Here’s a question for you: what do we really mean when we talk about anti-aging?
Anti-aging supplements, hormones and tools are some of the hottest things going right now. Everywhere you look, people are talking about “brain health”. Sudoku is enjoying a popularity only rivaled by high school prom queens. Botox is big, everyone dyes their hair, and if you’re not taking antioxidants, well, it’s time to get with the program. And let’s not even get started on the youth-worship in prime time TV and magazines. We don’t really have to: anti-aging has taken over health, too.
Which is fine by me. Who wouldn’t want to get more out of life? But here’s the issue: are we talking about living longer, or living better?
At best, if you do everything, and I mean everything, right – don’t smoke or drink, exercise, eat well, sleep, control stress, maintain healthy, loving relationships, enjoy meaningful work, avoid sugar and carcinogens, breathe fresh air, take vacations, stay positive, stretch your mind, save your pennies (getting tired yet?) – there’s still ultimately a limit.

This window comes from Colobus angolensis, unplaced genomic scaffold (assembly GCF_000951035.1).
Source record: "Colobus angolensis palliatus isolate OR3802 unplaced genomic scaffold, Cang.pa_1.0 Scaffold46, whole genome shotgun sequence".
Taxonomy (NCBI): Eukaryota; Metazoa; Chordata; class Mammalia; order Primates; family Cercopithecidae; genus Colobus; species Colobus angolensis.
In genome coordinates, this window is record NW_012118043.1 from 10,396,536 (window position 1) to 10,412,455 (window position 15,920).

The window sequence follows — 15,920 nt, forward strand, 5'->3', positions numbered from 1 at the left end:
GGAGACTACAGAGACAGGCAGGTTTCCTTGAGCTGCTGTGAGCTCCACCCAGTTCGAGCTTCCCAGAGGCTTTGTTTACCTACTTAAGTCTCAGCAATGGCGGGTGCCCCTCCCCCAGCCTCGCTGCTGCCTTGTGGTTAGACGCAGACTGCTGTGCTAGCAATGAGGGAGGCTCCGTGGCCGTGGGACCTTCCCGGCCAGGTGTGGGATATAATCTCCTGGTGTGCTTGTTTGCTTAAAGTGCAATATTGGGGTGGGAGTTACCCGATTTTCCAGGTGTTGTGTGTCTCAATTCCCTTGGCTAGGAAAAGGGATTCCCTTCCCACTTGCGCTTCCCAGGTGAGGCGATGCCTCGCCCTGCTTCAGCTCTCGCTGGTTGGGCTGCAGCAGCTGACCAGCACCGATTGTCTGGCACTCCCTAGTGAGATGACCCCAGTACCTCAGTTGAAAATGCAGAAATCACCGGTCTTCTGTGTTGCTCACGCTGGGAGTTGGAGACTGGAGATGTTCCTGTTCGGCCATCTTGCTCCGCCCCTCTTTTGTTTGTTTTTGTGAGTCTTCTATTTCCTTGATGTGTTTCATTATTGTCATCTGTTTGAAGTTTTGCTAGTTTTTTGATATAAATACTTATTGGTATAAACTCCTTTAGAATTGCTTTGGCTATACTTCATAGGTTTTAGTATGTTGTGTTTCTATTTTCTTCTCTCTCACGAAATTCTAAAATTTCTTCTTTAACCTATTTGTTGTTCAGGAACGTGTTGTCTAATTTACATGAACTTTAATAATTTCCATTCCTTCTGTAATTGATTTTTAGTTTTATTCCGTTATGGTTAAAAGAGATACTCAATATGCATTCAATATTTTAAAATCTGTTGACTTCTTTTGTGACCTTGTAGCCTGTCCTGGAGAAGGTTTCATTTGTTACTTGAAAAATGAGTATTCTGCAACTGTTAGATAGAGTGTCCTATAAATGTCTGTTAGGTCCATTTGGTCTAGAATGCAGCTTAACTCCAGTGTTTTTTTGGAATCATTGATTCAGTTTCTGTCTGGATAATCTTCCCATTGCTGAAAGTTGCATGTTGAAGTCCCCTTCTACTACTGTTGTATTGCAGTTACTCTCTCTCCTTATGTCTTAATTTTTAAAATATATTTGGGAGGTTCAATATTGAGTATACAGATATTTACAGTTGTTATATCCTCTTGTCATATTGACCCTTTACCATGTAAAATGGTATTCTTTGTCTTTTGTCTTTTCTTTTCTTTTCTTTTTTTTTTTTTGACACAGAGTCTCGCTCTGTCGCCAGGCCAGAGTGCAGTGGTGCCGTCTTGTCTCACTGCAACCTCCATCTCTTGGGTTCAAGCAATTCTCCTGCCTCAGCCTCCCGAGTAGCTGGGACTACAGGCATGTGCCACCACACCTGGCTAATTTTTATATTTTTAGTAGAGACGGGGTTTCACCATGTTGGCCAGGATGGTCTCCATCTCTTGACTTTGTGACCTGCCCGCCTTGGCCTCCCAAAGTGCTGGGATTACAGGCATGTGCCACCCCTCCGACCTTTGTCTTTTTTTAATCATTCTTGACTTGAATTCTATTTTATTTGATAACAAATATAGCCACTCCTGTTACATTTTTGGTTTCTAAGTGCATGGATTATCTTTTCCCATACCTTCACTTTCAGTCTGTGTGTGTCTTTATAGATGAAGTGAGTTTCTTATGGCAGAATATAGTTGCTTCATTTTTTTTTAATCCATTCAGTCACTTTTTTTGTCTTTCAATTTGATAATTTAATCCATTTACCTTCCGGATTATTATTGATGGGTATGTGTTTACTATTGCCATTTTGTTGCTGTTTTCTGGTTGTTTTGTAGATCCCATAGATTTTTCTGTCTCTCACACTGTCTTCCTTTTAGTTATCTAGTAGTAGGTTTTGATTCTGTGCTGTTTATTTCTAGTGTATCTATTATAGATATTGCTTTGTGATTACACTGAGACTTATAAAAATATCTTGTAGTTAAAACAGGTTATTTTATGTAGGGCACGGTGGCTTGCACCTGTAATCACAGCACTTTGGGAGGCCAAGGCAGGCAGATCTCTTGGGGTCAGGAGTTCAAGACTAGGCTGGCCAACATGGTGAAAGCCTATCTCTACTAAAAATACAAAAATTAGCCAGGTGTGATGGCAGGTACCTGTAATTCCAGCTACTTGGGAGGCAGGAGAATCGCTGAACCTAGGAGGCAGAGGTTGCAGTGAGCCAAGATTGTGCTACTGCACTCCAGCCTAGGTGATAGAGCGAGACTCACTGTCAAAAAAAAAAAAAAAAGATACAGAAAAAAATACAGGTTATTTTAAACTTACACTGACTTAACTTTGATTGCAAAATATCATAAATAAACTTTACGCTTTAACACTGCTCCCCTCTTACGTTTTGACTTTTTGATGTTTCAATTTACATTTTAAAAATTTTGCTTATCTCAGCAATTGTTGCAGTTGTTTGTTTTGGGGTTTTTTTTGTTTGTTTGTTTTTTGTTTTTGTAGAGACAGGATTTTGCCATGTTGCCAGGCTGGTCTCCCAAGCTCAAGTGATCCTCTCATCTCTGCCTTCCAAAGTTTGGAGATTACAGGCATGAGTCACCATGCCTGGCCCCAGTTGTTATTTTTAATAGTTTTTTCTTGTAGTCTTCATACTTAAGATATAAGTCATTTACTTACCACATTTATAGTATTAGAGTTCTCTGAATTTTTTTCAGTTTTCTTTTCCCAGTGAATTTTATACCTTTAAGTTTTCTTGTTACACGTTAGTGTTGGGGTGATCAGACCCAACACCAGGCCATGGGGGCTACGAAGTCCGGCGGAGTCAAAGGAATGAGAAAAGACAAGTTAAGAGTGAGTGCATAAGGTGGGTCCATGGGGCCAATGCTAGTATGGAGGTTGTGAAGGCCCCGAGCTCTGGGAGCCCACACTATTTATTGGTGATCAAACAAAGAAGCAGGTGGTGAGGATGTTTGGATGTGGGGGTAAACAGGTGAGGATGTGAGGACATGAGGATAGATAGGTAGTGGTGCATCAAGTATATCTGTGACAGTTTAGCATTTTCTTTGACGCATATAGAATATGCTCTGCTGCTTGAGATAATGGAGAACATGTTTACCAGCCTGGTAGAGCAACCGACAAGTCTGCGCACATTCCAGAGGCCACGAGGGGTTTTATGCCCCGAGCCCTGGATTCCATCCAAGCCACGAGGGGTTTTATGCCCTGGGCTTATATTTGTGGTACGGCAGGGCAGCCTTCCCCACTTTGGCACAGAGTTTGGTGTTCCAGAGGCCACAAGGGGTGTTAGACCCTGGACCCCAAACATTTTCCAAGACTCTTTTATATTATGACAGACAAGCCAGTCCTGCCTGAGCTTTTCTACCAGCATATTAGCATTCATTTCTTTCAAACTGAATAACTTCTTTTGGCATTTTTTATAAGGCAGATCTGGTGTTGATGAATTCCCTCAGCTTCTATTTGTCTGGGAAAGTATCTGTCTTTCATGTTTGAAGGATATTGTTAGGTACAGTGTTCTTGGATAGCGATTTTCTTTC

At best, doing everything perfectly, you can expect to make it to 80 or 90 – perhaps 100 if you’re really, really doing something right. (Then again, we all know the stories about the guy who ate bacon and had a flask of whiskey glued to his hip at breakfast yet managed to live to 110.)
So what do we really want? The current model doesn’t look too appealing. It appears to me that we’re all aiming for a place in the longevity race. Getting a few wrinkles? No problem – slice ‘em away! Diseased and overweight from years of neglect and poor choices? There’s a pill and a surgery to fix it! So we’ve got a whole barrel of surgeries and drugs to make up for mistakes. Which is fine, but is this really living well?
Personally, I’d rather not see the inside of 100 if it means I’m hobbling along thanks to a slew of surgery and drugs. I think most of us want energy, vitality, and more bang for the buck – yet our diet, our medical system, and our approach to health don’t reflect this at all. Most health treatments seem to be patching the leaks, rather than preventing the leaks to begin with. Yet I think most of us would choose living well over living a long time. So, how do we align our choices with our goals?
I’d love to hear your thoughts. (Click “Ask Anything!” to send me an email, or visit the forum to leave me a message.)
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